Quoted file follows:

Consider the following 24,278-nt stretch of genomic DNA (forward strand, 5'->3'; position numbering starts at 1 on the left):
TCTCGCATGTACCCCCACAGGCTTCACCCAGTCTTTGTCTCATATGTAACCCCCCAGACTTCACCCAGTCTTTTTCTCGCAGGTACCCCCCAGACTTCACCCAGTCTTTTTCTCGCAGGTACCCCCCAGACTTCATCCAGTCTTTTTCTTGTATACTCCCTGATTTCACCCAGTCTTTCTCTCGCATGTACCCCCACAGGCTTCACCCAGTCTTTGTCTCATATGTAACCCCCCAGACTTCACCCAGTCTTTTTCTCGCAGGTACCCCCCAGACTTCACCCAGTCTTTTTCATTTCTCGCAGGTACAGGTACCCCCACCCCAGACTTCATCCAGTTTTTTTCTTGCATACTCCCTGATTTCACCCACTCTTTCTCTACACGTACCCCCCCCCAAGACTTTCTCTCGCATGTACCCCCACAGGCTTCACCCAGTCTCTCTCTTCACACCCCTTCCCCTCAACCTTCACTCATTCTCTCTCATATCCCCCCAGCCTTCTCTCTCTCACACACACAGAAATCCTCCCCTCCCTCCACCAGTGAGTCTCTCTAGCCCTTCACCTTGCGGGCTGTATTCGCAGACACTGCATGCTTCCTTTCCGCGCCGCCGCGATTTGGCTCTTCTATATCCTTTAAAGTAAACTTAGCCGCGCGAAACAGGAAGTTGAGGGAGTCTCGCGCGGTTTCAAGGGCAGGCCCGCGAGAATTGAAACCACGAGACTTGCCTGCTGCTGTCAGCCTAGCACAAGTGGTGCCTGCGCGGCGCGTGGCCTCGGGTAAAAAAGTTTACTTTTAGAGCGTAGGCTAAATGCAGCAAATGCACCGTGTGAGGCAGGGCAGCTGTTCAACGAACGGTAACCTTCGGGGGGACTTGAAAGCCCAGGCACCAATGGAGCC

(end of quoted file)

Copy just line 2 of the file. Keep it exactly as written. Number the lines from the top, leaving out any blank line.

TCTCGCATGTACCCCCACAGGCTTCACCCAGTCTTTGTCTCATATGTAACCCCCCAGACTTCACCCAGTCTTTTTCTCGCAGGTACCCCCCAGACTTCACCCAGTCTTTTTCTCGCAGGTACCCCCCAGACTTCATCCAGTCTTTTTCTTGTATACTCCCTGATTTCACCCAGTCTTTCTCTCGCATGTACCCCCACAGGCTTCACCCAGTCTTTGTCTCATATGTAACCCCCCAGACTTCACCCAGTCTTTTTCTCGCAGGTACCCCCCAGACTTCACCCAGTCTTTTTCATTTCTCGCAGGTACAGGTACCCCCACCCCAGACTTCATCCAGTTTTTTTCTTGCATACTCCCTGATTTCACCCACTCTTTCTCTACACGTACCCCCCCCCAAGACTTTCTCTCGCATGTACCCCCACAGGCTTCACCCAGTCTCTCTCTTCACACCCCTTCCCCTCAACCTTCACTCATTCTCTCTCATATCCCCCCAGCCTTCTCTCTCTCACACACACAGAAATCCTCCCCTCCCTCCACCAGTGAGTCTCTCTAGCCCTTCACCTTGCGGGCTGTATTCGCAGACACTGCATGCTTCCTTTCCGCGCCGCCGCGATTTGGCTCTTCTATATCCTTTAAAGTAAACTTAGCCGCGCGAAACAGGAAGTTGAGGGAGTCTCGCGCGGTTTCAAGGGCAGGCCCGCGAGAATTGAAACCACGAGACTTGCCTGCTGCTGTCAGCCTAGCACAAGTGGTGCCTGCGCGGCGCGTGGCCTCGGGTAAAAAAGTTTACTTTTAGAGCGTAGGCTAAATGCAGCAAATGCACCGTGTGAGGCAGGGCAGCTGTTCAACGAACGGTAACCTTCGGGGGGACTTGAAAGCCCAGGCACCAATGGAGCC